Focus on Suppliers
Once you’ve got all of that in order, and employees are getting in the habit of going through the purchase order process, you can shift focus to getting more of your suppliers submitting their invoices electronically. A lot of times the supplier piece is an afterthought, but it shouldn’t be. Their participation is critical, so you have to get them to align with you. The more suppliers you have enabled, the closer you are to fully automating the invoice process.
Your major suppliers should be enabled in the system when you launch, but over time you’re going to want to come back and start reviewing the long tail of the supplier base, working through it in categories and starting with those that are submitting the most invoices in each. How deep into the supplier base you can go is usually a question of resources. As we grow the Coupa Supplier Network and improve our community intelligence capabilities, our supplier enablement team is increasingly able to speed that effort by matching your current suppliers with suppliers already transacting with other Coupa customers via cXML or portal.
It’s pretty fast to set a supplier up; what really takes time is reaching out and following up, and providing any training that people need, and doing that with hundreds or even thousands of suppliers. You may want to bring in a partner to help. You need a communication plan around what you’re doing and why. This should not just be, “hey, we’re moving to a new system, so you are too.”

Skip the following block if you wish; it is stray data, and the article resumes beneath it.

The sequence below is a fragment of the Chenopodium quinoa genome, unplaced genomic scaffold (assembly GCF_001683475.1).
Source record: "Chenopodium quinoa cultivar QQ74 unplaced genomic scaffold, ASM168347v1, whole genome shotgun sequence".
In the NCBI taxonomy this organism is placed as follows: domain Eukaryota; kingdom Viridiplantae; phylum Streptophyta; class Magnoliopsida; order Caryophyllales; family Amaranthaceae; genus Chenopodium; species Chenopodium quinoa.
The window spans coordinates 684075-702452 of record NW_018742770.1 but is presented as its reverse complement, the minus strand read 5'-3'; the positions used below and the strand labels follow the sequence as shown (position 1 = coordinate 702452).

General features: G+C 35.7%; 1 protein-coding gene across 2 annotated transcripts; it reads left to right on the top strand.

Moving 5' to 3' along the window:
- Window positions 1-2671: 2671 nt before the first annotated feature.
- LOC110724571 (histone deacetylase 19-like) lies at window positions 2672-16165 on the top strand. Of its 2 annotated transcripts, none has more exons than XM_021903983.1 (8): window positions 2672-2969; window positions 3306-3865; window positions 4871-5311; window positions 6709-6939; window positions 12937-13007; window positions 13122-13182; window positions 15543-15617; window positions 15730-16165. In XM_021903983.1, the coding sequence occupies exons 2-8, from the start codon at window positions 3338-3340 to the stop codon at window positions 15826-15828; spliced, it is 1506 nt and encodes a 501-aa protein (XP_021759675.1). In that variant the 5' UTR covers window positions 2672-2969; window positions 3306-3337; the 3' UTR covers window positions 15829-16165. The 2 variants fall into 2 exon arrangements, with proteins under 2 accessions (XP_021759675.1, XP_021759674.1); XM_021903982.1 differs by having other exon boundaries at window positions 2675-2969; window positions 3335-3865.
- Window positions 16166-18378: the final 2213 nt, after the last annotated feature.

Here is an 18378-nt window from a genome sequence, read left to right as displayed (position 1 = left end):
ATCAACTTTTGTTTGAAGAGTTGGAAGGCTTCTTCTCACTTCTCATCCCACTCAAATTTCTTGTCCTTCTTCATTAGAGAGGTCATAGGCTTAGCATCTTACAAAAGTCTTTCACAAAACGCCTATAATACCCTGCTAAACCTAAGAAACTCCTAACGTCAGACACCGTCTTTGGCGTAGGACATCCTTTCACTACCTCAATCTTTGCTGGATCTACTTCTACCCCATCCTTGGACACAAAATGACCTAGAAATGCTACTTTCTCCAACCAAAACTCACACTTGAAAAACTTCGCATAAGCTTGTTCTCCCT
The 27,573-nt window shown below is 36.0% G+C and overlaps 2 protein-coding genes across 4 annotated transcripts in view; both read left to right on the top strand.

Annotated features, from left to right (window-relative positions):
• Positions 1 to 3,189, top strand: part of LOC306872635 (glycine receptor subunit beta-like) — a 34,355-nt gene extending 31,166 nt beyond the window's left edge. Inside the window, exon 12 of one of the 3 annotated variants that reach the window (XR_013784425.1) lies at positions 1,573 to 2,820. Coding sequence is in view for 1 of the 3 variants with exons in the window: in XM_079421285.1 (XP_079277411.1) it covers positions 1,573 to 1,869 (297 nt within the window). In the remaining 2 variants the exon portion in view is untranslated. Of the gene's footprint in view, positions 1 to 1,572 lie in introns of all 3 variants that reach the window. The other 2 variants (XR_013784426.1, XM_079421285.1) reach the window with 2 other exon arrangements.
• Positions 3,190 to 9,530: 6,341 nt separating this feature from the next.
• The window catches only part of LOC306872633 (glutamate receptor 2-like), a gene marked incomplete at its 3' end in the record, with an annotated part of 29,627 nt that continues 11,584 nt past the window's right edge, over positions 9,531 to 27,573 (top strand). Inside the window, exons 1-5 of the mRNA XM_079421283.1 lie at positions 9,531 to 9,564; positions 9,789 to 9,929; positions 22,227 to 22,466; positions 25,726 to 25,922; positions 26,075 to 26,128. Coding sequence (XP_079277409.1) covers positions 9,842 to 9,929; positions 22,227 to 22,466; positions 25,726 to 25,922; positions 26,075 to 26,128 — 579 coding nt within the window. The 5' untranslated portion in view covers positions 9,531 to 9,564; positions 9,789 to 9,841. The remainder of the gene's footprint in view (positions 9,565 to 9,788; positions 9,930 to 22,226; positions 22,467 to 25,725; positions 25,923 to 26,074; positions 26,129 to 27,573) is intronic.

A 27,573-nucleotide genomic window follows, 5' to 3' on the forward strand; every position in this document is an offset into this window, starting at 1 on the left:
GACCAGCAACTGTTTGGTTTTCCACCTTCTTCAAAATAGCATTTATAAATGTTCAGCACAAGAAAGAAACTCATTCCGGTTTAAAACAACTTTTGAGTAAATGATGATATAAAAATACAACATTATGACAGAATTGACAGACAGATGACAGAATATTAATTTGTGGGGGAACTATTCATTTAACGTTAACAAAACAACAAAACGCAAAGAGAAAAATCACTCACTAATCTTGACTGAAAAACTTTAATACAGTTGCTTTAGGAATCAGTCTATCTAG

Explain options they have for submitting their invoices, whether that’s by cXML or EDI, supplier portal, or supplier actionable email notification. Also make sure they understand the benefits, which are usually faster payment cycles, and the ability to track the invoice status in your system without having to call anyone.
Of course, even as you’re collecting all this information, there’s churn happening. If you have our SIM (supplier information management) product, that makes things a lot easier to keep everything up to date right within Coupa.
Not Just for AP
There’s a lot of benefit to AP from getting suppliers on board, but the best way to look at this is as an interconnected process that benefits both procurement and finance.
You have to give the users to right environment to be able to follow the policy. If the content is not there, and the system is too hard to use, you're still going to have the same difficulty with people going around the systems, POs going to the wrong suppliers and taking time to process. Invoices still have to be coded and routed by AP, and you don't get visibility into spending until after the fact.
If you get all of your employees going through the pre-approval process but you don’t have suppliers on board to submit invoices electronically, you’re still going to have a lot of manual work in AP.
When you can pull it together from both sides, you can institute a “No PO, No Pay” policy. This is the best practice, the ultimate goal, and the reason you’re investing in an automated system in the first place. It’s a process transformation that takes time, but once it is complete it has the power to transform the way the whole company does business.